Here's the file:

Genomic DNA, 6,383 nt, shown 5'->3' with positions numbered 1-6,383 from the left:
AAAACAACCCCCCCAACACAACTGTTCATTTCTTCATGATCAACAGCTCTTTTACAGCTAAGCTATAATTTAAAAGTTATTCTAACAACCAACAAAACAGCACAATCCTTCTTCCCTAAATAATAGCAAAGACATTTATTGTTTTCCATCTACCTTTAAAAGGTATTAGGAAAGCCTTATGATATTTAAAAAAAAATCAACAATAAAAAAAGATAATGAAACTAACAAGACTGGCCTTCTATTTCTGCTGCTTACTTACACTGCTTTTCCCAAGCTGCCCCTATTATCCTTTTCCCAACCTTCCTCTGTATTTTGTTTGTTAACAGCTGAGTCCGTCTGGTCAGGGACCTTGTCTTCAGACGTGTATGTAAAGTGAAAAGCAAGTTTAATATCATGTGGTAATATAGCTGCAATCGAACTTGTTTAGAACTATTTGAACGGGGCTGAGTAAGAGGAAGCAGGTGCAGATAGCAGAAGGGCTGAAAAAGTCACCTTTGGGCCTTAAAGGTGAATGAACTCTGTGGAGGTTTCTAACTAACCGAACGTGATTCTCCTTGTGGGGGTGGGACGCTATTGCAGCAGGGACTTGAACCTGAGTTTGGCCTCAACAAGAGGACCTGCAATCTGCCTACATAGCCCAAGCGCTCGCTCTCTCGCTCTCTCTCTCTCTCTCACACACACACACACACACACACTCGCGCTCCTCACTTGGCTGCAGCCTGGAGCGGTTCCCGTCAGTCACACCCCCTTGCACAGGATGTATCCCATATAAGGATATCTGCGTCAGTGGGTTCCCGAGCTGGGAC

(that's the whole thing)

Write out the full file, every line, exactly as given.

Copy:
Genomic DNA, 6,383 nt, shown 5'->3' with positions numbered 1-6,383 from the left:
AAAACAACCCCCCCAACACAACTGTTCATTTCTTCATGATCAACAGCTCTTTTACAGCTAAGCTATAATTTAAAAGTTATTCTAACAACCAACAAAACAGCACAATCCTTCTTCCCTAAATAATAGCAAAGACATTTATTGTTTTCCATCTACCTTTAAAAGGTATTAGGAAAGCCTTATGATATTTAAAAAAAAATCAACAATAAAAAAAGATAATGAAACTAACAAGACTGGCCTTCTATTTCTGCTGCTTACTTACACTGCTTTTCCCAAGCTGCCCCTATTATCCTTTTCCCAACCTTCCTCTGTATTTTGTTTGTTAACAGCTGAGTCCGTCTGGTCAGGGACCTTGTCTTCAGACGTGTATGTAAAGTGAAAAGCAAGTTTAATATCATGTGGTAATATAGCTGCAATCGAACTTGTTTAGAACTATTTGAACGGGGCTGAGTAAGAGGAAGCAGGTGCAGATAGCAGAAGGGCTGAAAAAGTCACCTTTGGGCCTTAAAGGTGAATGAACTCTGTGGAGGTTTCTAACTAACCGAACGTGATTCTCCTTGTGGGGGTGGGACGCTATTGCAGCAGGGACTTGAACCTGAGTTTGGCCTCAACAAGAGGACCTGCAATCTGCCTACATAGCCCAAGCGCTCGCTCTCTCGCTCTCTCTCTCTCTCTCACACACACACACACACACACACTCGCGCTCCTCACTTGGCTGCAGCCTGGAGCGGTTCCCGTCAGTCACACCCCCTTGCACAGGATGTATCCCATATAAGGATATCTGCGTCAGTGGGTTCCCGAGCTGGGAC